I have primarily worked in the private sector, although a couple of assignments have been with ex public sector organisations (Transport and Education). If we, as reward professionals, tried to get away with the kind of pay settlements that are being offered to our public servants, then we would be loosing all our top talent and we would be kissing goodbye to our business success.
There is an expression ” If you pay peanuts, you get monkeys”. The public sector organisations are in grave danger of ending up with a team of monkeys. It is only so long that employees will put up with being treated as second class citizens.
As Unite, The Police Federation and Prospect all ballot members on strikes over pay (or the right to strike) we look to be moving back to the 1970’s with a strike looming around every corner.
Organisations, whether private or public have a responsibility to their staff as well as to their customers. There is a moral responsibility to award a pay review in line with inflation. If they fail to do this, then they are in effect decreasing the value of their employee’s pay packet each year as their take home wages will not go as far.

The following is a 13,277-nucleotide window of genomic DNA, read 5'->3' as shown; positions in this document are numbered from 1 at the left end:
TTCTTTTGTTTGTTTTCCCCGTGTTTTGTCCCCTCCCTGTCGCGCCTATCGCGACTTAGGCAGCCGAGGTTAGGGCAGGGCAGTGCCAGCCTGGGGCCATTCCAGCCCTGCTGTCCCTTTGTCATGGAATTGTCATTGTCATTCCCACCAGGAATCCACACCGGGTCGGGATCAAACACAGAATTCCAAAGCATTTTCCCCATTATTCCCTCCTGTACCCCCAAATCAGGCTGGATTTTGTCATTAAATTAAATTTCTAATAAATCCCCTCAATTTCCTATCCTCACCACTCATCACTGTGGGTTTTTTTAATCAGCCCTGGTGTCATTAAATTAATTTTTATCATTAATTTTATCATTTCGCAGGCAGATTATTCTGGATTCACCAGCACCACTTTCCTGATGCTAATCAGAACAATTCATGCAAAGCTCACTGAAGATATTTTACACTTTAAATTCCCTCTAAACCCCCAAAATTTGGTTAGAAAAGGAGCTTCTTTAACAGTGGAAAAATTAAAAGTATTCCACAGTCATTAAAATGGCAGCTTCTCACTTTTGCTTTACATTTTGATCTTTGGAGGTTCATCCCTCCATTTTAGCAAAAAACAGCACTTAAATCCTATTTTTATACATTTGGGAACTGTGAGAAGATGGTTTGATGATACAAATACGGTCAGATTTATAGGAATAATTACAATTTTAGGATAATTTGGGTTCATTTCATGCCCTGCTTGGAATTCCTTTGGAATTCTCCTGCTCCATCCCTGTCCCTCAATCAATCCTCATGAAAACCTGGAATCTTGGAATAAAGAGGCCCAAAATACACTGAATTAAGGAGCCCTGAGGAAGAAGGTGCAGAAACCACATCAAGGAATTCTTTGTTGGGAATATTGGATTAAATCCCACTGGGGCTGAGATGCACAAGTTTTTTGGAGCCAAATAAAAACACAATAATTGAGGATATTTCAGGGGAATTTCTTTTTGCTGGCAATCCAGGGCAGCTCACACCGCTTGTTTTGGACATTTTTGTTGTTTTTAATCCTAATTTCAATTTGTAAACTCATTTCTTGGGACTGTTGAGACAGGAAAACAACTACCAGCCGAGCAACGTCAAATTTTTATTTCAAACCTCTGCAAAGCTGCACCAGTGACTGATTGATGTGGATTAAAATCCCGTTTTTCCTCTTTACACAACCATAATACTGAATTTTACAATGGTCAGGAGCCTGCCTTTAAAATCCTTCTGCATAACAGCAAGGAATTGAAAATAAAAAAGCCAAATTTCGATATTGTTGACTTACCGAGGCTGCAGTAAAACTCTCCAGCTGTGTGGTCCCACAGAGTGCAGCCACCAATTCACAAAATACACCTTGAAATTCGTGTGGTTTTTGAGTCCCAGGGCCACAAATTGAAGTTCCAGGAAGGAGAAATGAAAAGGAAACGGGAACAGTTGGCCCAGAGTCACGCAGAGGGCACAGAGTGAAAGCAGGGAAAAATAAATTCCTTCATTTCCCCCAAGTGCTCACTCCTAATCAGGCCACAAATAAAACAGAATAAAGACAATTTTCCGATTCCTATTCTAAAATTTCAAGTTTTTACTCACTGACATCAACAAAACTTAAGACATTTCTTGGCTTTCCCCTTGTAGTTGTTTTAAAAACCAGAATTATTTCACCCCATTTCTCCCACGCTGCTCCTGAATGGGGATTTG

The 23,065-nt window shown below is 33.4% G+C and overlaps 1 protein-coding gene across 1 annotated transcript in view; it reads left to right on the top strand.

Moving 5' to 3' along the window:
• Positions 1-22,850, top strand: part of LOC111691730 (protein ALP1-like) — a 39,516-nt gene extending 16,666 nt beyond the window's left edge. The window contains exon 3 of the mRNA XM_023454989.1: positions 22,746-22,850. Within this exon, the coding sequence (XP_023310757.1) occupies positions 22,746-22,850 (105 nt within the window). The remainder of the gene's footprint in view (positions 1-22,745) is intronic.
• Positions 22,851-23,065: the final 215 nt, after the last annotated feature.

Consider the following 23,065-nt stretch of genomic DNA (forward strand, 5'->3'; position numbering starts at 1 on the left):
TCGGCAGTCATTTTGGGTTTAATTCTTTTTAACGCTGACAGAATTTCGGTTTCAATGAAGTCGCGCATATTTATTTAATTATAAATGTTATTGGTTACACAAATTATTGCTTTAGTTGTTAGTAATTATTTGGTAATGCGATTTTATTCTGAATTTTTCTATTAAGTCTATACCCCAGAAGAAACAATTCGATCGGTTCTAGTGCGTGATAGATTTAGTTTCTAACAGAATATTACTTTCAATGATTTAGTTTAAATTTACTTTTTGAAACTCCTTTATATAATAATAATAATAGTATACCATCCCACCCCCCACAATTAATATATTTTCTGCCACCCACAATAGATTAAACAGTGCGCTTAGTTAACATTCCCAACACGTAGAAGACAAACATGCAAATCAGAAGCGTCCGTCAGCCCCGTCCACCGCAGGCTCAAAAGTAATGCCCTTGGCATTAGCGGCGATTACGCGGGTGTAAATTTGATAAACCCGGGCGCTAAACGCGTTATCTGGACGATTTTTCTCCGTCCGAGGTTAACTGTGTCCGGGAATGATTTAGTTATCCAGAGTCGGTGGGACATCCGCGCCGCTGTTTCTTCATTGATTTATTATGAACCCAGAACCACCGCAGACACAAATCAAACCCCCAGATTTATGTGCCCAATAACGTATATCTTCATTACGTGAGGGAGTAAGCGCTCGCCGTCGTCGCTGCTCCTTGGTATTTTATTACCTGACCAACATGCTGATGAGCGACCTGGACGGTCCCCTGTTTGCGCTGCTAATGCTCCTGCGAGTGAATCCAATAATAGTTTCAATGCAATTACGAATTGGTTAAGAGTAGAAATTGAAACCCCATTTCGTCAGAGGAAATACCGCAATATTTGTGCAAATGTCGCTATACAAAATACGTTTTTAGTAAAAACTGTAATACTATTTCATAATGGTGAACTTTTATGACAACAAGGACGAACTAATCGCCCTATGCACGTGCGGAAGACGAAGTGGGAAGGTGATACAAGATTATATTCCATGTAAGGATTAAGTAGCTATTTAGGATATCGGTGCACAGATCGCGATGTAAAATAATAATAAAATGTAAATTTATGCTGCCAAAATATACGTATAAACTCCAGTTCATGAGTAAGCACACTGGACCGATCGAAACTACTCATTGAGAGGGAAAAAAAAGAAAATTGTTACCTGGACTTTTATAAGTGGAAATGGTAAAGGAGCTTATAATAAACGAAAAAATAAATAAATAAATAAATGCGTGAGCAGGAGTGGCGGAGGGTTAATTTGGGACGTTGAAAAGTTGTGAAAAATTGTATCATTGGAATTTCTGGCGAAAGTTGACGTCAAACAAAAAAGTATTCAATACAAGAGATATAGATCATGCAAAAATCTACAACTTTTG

Although many employees work for the public sector for reasons other than pay, pay is a hygiene factor. It needs to be at an acceptable level before the other elements can take effect. If pay is too low and employees can not maintain their standard of living, then no matter how good the pension, training, progression or ethical approach, employees will be faced with no option other than to leave and seek a salary level in the private sector which is more acceptable.
All salary increases have to be paid for, there is no difference between the private and public sectors. If private sector companies can find the money, work to a tighter budget and make the organisation leaner and more efficient, then so can public sector organisations. What is saved on employee turnover, retraining and low productivity as a result of low moral, can be used to fund pay rises in line with inflation.